Much of Iskenderun, a port city located in Turkiye’s southern Hatay province, lay in ruins after the magnitude 7.8 quake hit just after 4 a.m. on Monday. More than 1,200 buildings were destroyed in Hatay alone.
“A doctor said there are about 15 people here, including the patients,” taxi driver Kerim Sahin said as he looked for a colleague in one part of the hospital.
“At the moment, they’re all trapped inside. Nobody can go near the building, only one cabinet is supporting the third floor.”
Sahin said the scale of the damage meant further rescue efforts were reliant on excavation equipment arriving from nearby cities.
The death toll in Turkiye had risen to 3,549 people, President Tayyip Erdogan said on Tuesday as he declared a state of emergency in 10 provinces. In Syria, the toll stood at just over 1,700, with tens of thousands injured or left homeless in several Turkish and Syrian cities.
Turkish authorities say more than 12,000 search and rescue personnel are working in the affected areas, plus another 9,000 troops.


UAE pledges $100 million in quake relief to Syria, Turkiye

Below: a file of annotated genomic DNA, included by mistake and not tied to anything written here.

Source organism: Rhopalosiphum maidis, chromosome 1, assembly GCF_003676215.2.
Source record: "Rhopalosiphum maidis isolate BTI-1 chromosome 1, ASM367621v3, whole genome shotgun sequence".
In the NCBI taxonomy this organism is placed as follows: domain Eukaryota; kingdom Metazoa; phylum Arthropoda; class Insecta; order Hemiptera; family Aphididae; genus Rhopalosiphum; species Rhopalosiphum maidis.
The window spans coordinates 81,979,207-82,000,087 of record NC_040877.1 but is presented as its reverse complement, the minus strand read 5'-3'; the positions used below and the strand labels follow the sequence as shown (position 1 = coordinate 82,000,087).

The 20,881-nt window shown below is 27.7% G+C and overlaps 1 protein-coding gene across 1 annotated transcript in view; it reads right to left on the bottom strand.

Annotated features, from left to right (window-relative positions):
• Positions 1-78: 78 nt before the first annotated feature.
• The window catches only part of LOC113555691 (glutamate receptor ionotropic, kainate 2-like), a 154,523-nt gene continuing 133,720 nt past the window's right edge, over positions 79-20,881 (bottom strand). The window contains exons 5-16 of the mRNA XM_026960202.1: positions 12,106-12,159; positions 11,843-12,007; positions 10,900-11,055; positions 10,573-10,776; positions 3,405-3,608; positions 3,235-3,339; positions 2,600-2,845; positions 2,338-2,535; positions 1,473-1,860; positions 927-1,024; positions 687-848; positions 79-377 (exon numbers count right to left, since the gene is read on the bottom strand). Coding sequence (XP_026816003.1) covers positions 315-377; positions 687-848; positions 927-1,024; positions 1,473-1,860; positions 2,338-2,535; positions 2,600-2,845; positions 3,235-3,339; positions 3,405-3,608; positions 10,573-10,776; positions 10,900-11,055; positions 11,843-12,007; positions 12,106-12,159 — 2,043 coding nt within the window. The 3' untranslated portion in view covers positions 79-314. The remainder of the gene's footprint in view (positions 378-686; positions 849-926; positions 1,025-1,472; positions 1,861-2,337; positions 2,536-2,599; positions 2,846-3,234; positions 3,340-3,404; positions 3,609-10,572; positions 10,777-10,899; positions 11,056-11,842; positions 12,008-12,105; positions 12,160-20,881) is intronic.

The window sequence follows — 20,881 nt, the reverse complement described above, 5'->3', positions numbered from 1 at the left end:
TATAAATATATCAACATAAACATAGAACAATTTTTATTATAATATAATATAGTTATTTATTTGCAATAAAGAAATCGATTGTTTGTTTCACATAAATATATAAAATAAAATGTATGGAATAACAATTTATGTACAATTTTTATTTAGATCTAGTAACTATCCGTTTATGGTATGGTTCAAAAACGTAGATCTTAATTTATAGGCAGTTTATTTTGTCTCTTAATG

The UAE has dispatched planes to both Turkiye and Syria with relief items and rescue teams following Monday’s quake. (UAE MoD)
The UAE has dispatched planes to both Turkiye and Syria with relief items and rescue teams following Monday’s quake. (UAE MoD)
Updated 36 min 21 sec ago

UAE pledges $100 million in quake relief to Syria, Turkiye

The UAE has dispatched planes to both Turkiye and Syria with relief items and rescue teams following Monday’s quake. (UAE MoD)
  • The sum would be equally split between Syria and Turkiye, with each getting $50 million
  • It was not immediately clear if the funds for Syria included the $13.6 million previously announced

DUBAI: The United Arab Emirates Tuesday pledged $100 million to Syria and Turkiye, one of the largest sums yet following a massive earthquake that killed more than 5,400 people across both countries.
The oil-rich Gulf nation — which had already pledged some $13.6 million to Syria — is spearheading regional relief efforts, having dispatched planes to both countries with relief items and rescue teams following the 7.8-magnitude quake that struck early Monday.